Fine-grained sediment and industrial waste distribution and dispersal in New Bedford Harbor and Western Buzzards Bay, Massachusetts

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Summerhayes, Colin P.
Ellis, Jeffrey P.
Stoffers, Peter
Briggs, Scott R.
Fitzgerald, Michael G.
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As Published
Date Created
New Bedford, MA
Acushnet River
Replaced By
Estuarine sediments
Estuarine pollution
Sedimentation analysis
Factory and trade waste
Sewage disposal
New Bedford Harbor and its approaches form the estuary of the Acushnet River in southeastern Massachusetts. The estuary is weakly stratified and only partially mixed because river discharge is very small. It appears to be typical of the inlets of the coast of New England, and is a branch of a larger estuary - Buzzards Bay. Silt and clay are being transported into the estuary in suspension by landward-moving bottom currents that are driven by wave and tidal energy. These fine sediments come from Buzzards Bay, but may originate out on the continental shelf. Before the entrance to the harbor was almost completely blocked by a hurricane barrier, these sediments were accumulating in the harbor at rates of about 1-2 cm/yr in the deeps, and less than 0.5 cm/yr in the shallows. Construction of the barrier reduced the efficiency of tidal flushing, causing the rate of siltation to increase by a factor of 4-5. Outside the harbor, silt and clay accumulate in the drowned valley of the Acushnet and in related depressions at rates of 2-3 mm/yr. In the water column, silt and clay sized minerals are suspended together in organically bonded agglomerates. During sediment transport, the silt and clay become partially fractionated, probably by differential settling of the agglomerates. Because fractionation is more effective where wave and tidal energy are strongest, there is a smaller proportion of clay relative to silt in the harbor than there is seaward. Nevertheless, the net transport of clay is still landward. Fractionation due to differential settling also appears to have formed a very thin, soupy layer of clay-rich material at the sediment-water interface, that appears to carpet the study area. This layer seems to form a transition zone between the much more silty and less mobile subsurface sediments and the highly mobile suspensates of turbid near-bottom waters. Further study is needed to ascertain precisely the nature and persistence of this layer.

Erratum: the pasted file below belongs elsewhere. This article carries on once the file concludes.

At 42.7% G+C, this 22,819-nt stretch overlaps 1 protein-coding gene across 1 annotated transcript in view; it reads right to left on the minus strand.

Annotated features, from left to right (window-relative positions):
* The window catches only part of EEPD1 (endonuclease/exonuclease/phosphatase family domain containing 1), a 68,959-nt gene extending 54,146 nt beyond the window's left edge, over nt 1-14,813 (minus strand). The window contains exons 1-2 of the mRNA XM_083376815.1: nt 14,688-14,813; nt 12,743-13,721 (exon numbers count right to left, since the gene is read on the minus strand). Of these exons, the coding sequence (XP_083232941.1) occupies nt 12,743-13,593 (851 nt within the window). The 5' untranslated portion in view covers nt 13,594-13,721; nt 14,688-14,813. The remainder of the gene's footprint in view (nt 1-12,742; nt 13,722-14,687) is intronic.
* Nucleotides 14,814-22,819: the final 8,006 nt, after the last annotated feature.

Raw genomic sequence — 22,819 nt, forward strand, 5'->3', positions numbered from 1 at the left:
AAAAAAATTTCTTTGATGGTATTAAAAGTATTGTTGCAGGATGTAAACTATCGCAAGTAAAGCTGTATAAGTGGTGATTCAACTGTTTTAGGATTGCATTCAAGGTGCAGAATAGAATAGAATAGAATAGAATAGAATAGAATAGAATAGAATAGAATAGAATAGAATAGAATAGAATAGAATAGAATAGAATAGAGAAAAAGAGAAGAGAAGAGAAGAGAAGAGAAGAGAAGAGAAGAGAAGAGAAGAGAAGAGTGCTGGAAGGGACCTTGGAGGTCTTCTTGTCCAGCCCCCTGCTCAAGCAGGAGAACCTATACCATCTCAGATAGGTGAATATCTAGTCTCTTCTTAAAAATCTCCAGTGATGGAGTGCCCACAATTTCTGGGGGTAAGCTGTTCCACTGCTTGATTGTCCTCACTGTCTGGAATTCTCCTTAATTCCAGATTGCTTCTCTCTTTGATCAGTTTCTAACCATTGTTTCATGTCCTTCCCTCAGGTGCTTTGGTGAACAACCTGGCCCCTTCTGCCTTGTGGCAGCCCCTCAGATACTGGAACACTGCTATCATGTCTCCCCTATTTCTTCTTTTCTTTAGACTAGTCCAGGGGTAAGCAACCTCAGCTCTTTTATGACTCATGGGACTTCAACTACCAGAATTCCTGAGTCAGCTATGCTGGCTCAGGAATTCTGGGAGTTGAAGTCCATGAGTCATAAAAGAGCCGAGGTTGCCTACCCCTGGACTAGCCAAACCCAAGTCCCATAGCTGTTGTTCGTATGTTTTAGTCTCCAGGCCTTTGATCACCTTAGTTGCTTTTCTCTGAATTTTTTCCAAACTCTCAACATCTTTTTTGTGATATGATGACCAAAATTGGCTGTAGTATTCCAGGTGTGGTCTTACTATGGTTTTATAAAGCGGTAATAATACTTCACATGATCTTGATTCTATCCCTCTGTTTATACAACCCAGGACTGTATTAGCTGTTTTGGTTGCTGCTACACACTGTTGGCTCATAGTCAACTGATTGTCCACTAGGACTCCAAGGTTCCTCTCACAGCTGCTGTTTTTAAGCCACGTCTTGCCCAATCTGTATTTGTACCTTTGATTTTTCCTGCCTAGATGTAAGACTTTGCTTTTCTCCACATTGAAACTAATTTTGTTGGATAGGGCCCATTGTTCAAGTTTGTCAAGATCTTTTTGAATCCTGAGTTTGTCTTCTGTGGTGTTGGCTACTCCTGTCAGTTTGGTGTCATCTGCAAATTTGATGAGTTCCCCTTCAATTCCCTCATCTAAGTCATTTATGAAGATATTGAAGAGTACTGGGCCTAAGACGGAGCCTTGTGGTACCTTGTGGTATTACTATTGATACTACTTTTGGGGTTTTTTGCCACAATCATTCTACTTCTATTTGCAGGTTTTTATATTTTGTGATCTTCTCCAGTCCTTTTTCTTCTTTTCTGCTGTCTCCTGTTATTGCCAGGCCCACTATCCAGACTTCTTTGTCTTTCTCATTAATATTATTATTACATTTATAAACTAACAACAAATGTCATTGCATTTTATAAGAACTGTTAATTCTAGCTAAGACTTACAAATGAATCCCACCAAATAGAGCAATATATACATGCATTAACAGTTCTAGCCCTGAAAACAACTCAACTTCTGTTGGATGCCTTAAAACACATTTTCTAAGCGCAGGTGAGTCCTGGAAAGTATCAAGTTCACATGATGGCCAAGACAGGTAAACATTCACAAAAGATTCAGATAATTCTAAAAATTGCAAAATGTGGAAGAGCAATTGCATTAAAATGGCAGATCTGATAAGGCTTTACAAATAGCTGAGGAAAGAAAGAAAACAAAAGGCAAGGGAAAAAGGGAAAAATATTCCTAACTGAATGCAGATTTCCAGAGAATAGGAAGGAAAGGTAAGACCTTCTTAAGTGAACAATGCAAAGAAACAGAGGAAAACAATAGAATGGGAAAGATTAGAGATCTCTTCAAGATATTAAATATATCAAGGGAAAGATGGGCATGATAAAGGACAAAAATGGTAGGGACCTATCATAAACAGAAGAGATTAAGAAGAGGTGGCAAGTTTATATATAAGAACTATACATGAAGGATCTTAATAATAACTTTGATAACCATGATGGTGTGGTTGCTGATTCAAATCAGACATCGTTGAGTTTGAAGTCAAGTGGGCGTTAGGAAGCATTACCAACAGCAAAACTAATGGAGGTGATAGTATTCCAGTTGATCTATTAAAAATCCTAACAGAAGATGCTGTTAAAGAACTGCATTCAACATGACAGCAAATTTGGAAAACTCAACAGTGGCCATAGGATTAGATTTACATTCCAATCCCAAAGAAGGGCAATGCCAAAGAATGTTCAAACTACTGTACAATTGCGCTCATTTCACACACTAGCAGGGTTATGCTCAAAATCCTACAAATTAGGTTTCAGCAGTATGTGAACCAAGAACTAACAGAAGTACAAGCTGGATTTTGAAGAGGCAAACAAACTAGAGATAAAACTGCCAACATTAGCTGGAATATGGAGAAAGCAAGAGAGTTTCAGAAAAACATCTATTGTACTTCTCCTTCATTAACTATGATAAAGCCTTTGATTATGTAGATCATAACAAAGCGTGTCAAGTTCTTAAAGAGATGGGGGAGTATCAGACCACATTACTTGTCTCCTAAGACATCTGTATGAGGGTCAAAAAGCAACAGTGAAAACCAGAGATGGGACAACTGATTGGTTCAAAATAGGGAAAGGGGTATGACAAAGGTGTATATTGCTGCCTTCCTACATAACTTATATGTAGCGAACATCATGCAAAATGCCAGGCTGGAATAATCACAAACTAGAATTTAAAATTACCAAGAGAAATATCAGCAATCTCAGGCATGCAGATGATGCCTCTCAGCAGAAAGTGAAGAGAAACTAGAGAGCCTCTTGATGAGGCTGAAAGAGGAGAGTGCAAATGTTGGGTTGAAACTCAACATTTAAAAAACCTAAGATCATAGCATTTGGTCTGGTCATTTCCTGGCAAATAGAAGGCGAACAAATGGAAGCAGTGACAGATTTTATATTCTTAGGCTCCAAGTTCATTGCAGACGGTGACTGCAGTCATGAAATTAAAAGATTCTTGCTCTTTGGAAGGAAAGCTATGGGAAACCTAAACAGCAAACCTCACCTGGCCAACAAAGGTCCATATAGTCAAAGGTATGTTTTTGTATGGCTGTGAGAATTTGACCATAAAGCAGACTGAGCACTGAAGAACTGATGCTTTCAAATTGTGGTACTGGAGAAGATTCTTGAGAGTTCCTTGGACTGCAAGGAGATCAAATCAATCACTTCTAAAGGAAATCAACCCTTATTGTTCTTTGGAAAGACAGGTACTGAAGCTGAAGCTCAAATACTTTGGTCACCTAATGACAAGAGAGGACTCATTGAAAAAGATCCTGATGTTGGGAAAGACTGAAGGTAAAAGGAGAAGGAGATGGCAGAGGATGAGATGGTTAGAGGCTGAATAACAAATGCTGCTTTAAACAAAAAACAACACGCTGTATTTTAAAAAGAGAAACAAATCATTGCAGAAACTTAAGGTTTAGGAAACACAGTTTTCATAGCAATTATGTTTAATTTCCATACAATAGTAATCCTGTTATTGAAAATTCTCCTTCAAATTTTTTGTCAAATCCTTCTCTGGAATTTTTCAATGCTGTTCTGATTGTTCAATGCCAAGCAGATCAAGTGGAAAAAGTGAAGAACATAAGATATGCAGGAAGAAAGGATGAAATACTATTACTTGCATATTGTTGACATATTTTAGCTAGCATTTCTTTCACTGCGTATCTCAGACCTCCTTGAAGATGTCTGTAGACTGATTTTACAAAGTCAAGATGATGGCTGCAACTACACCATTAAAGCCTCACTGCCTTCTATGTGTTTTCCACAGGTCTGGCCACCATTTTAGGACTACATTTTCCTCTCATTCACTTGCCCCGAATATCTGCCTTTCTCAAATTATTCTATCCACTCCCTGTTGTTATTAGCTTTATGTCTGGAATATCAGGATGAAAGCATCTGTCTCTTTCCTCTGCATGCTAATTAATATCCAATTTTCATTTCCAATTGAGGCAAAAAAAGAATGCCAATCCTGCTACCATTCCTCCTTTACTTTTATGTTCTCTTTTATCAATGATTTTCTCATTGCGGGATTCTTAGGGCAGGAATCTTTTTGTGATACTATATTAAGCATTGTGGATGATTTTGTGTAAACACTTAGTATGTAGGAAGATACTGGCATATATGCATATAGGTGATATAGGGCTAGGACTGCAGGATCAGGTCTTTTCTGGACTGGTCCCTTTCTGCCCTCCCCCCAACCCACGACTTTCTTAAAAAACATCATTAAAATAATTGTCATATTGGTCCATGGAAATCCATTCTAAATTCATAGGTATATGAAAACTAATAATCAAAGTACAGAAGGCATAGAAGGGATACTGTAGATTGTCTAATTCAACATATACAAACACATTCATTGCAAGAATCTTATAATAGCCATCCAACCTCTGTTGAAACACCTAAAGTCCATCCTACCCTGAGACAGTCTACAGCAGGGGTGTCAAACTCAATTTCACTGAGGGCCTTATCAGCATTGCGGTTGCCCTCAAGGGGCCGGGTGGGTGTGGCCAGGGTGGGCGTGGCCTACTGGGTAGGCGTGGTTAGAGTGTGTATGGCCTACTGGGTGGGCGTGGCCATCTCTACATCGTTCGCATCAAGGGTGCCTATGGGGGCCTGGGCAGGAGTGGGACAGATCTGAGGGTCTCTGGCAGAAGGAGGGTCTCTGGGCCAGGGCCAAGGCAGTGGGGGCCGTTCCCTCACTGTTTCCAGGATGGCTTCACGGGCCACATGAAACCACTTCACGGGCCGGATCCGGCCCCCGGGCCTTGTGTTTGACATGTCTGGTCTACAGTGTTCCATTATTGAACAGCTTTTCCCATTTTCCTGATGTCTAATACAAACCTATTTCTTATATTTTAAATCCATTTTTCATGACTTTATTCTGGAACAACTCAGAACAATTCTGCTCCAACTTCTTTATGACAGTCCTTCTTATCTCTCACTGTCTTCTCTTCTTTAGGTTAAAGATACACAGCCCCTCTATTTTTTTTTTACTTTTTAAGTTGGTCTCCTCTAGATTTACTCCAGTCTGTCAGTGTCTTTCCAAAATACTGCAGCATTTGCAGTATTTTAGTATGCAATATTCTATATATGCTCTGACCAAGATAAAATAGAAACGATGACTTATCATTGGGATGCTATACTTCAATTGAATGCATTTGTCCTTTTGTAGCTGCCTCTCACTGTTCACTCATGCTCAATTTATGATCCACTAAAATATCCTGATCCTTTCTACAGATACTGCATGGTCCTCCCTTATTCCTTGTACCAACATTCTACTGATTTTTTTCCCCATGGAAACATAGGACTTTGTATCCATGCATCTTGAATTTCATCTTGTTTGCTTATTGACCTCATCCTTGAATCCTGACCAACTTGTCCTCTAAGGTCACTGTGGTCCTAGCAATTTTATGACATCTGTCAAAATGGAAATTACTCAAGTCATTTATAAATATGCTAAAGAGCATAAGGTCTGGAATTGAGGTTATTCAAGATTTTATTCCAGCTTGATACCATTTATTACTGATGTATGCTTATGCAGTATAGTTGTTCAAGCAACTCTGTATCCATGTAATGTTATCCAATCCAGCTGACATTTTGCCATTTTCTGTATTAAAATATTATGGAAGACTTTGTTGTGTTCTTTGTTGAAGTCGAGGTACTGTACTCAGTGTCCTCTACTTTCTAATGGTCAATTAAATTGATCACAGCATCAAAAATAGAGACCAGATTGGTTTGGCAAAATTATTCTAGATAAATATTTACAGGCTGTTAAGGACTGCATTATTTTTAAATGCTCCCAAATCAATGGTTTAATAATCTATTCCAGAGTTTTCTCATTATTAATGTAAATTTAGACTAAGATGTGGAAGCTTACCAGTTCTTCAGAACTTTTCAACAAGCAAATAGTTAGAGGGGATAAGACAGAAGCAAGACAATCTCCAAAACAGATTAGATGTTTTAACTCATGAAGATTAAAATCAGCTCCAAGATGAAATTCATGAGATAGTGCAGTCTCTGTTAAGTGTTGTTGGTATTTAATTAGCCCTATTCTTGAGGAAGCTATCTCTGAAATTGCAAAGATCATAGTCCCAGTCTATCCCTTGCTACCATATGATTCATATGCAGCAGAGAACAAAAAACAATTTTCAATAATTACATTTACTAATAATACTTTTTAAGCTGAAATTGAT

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Summerhayes, C. P., Ellis, J. P., Stoffers, P., Briggs, S. R., & Fitzgerald, M. G. (1977). Fine-grained sediment and industrial waste distribution and dispersal in New Bedford Harbor and Western Buzzards Bay, Massachusetts. Woods Hole Oceanographic Institution.
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